Cervical cancer is reported to be the 4th most prevalent cancer in the world. In the year 2020, around 604,127 women were diagnosed with cervical cancer around the world. In the same year, 341,831 women died of cervical cancer. To this day, it is still a threat to a lot of women even though both its incidence and mortality rate have been on the decline in recent years.
Much of the reduction in cervical cancer deaths has been attributed to the widespread availability of testing for it. Early detection leads to earlier treatment, leading to fewer casualties.
However, another cause for the decline in cervical cancer cases has now been attributed to the current availability of the cervical cancer vaccine. First released in 2006, this vaccine targeted human papillomaviruses as these are one of the significant risk factors for cervical cancer. It has been a massive success, showing that it effectively combats two variants of HPV that cause 75% of cervical cancer cases as well as two variants that also cause genital warts.
What is Cervarix?
Cervarix is a vaccine against cervical cancer produced by GlaxoSmithKline Biologicals that was released in 2011. It is a recombinant Human Papillomavirus Bivalent (Types 16 and 18) Vaccine approved for use in patients between 9 to 25 years of age. It is not meant to prevent all types of cervical cancer, but the proteins being used in the vaccine are responsible for 75% of cervical cancer cases.
Cervarix is supplied in a suspension available in 0.5ml single-dose prefilled syringes. It should be administered by a healthcare practitioner intramuscularly and the full two or three doses should be completed before a patient can be considered vaccinated.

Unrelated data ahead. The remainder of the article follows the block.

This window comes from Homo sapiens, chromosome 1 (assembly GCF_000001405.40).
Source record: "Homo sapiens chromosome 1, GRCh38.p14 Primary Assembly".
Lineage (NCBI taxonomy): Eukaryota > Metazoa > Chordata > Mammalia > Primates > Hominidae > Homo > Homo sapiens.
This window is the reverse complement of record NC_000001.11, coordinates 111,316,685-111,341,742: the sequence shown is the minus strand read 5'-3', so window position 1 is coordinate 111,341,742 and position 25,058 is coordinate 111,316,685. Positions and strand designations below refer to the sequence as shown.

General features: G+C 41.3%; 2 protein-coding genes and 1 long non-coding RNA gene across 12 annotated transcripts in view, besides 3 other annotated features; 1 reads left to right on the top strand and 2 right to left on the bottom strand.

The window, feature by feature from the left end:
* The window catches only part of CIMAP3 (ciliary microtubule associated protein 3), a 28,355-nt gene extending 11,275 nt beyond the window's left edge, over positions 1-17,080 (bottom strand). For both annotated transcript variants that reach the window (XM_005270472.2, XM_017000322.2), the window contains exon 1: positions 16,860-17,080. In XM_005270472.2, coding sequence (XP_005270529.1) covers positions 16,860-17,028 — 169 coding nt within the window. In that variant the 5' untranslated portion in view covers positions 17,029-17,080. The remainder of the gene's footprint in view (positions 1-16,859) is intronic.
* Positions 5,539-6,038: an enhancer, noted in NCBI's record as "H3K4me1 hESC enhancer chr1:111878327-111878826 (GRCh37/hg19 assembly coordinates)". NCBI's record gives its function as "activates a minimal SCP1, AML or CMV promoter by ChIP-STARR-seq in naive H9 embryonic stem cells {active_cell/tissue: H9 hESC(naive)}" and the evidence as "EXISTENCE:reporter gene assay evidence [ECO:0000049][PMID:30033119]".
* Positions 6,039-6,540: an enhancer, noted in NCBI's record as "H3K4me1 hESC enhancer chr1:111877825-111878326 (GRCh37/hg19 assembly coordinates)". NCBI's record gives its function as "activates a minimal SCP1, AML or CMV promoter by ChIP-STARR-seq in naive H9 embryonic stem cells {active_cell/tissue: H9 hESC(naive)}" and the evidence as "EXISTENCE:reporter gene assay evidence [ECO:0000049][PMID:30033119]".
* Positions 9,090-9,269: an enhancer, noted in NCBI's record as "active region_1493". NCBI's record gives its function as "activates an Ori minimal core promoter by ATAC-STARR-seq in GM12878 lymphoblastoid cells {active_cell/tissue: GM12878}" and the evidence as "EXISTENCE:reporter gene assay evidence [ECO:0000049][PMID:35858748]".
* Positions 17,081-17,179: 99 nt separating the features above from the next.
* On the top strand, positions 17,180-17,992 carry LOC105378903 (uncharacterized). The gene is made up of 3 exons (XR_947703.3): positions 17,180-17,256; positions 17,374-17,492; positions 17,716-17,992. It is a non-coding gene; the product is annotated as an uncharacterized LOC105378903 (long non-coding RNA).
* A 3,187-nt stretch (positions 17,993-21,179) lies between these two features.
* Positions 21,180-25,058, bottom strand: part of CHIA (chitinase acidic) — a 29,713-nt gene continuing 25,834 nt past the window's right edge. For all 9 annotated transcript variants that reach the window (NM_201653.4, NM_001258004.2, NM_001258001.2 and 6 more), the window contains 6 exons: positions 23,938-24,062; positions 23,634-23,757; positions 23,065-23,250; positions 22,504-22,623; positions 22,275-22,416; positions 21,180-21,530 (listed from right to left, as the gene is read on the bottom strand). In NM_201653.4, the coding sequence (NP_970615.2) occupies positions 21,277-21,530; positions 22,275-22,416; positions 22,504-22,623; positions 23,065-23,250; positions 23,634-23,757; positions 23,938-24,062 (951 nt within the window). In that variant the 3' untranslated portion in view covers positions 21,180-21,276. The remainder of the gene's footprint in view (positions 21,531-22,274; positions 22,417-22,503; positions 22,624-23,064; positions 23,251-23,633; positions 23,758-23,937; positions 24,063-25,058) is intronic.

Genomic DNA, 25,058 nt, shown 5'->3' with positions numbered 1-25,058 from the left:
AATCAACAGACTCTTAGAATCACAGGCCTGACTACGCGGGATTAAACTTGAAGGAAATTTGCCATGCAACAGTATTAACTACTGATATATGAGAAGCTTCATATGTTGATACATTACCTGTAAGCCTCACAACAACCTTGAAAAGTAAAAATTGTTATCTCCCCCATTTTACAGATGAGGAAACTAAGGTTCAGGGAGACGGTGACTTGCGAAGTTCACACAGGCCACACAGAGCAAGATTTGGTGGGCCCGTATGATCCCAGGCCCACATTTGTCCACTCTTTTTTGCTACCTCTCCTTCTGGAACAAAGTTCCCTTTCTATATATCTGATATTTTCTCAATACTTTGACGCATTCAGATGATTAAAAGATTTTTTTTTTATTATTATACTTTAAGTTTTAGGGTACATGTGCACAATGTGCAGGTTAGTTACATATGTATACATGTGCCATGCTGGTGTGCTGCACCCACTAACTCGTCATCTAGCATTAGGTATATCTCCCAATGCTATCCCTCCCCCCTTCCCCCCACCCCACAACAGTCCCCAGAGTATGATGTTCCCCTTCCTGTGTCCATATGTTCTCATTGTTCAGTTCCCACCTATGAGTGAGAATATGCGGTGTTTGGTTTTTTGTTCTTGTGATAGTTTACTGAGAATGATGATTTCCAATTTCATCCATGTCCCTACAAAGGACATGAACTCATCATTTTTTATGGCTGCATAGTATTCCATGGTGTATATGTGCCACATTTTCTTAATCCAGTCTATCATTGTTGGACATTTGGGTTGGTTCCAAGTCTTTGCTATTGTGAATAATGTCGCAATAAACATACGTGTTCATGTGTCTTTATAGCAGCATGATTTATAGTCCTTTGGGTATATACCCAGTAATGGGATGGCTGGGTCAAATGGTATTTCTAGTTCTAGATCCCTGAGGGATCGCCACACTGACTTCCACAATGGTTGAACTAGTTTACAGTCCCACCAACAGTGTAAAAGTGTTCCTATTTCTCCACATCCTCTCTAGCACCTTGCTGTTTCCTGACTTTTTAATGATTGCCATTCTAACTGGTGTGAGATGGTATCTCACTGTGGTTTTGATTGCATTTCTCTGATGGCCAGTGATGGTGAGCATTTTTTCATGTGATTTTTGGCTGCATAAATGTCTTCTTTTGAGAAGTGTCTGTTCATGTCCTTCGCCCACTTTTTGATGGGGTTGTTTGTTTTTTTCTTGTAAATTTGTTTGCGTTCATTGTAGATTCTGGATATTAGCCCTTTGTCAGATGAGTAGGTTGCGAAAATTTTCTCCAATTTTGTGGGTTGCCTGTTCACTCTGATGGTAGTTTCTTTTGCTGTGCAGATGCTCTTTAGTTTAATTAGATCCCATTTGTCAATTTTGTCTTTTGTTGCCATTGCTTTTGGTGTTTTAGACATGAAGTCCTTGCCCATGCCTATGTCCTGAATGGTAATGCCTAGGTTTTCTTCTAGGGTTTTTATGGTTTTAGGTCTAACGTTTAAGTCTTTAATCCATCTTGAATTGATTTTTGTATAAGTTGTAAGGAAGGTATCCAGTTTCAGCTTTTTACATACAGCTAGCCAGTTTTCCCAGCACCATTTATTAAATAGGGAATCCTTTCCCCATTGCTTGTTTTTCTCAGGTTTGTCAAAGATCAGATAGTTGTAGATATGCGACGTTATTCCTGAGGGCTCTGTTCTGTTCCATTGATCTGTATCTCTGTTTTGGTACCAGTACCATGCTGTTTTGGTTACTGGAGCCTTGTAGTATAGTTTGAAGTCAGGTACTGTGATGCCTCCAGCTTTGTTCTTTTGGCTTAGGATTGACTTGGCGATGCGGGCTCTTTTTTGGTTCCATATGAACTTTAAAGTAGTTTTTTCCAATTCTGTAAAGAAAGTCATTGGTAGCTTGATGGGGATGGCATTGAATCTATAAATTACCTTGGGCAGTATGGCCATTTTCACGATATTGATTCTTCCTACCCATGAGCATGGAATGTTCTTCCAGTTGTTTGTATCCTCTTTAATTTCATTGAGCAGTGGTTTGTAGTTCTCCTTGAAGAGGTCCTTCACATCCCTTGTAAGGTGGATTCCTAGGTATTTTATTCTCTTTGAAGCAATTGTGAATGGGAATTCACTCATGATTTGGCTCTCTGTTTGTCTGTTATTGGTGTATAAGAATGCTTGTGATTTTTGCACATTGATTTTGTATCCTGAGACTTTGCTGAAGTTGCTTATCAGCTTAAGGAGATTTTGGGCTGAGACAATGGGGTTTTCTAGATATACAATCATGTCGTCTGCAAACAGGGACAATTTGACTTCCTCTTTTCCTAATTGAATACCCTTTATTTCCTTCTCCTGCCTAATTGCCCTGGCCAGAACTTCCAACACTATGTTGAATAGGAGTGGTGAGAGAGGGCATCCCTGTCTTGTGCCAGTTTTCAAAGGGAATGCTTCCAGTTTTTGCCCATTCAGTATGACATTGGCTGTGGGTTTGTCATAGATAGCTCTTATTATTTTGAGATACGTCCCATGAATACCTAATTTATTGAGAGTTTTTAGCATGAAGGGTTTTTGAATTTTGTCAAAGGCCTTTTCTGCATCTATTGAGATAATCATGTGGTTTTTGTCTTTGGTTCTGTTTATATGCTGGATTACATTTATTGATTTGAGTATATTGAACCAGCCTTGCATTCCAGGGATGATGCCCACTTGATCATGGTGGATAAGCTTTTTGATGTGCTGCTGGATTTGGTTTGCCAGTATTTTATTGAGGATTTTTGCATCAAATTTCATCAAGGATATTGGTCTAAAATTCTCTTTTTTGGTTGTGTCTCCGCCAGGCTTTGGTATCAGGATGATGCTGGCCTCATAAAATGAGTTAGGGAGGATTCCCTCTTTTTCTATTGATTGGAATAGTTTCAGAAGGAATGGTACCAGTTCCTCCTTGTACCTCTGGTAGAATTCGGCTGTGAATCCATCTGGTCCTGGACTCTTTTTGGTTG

How does Cervarix work?
Cervarix works by targeting the outer shell or capsid of the human papillomavirus. This shell is made up of L1 proteins. Cervarix contains purified L1 proteins of HPV type 16 and 18 created through a process called recombinant DNA technology. These proteins are introduced into the body through benign virus-like particles so that they will be recognized by the body, triggering an immune response
Once this immune response is triggered, the body is then able to create antibodies specifically to find and eliminate L1 proteins. So if the patient who underwent the vaccine gets exposed to HPV, the antibodies will then attack the L1 proteins in the HPV shell, causing the virus to be eliminated.
How many doses of Cervarix is needed?
It depends on how old the patient is when they get their Cervarix dose. For patients who are between 9 to 15 years of age, Cervarix can be given twice six months apart. For patients over 15, 3 doses are necessary and should be given within 6 months as well. The first and second dose can be given one month apart, then the third dose should be given 5 months from the second dose.
Are there any side effects to Cervarix?
The most common side effects from getting the Cervarix vaccine are:
- Muscle pain
- Pain at the site of injection
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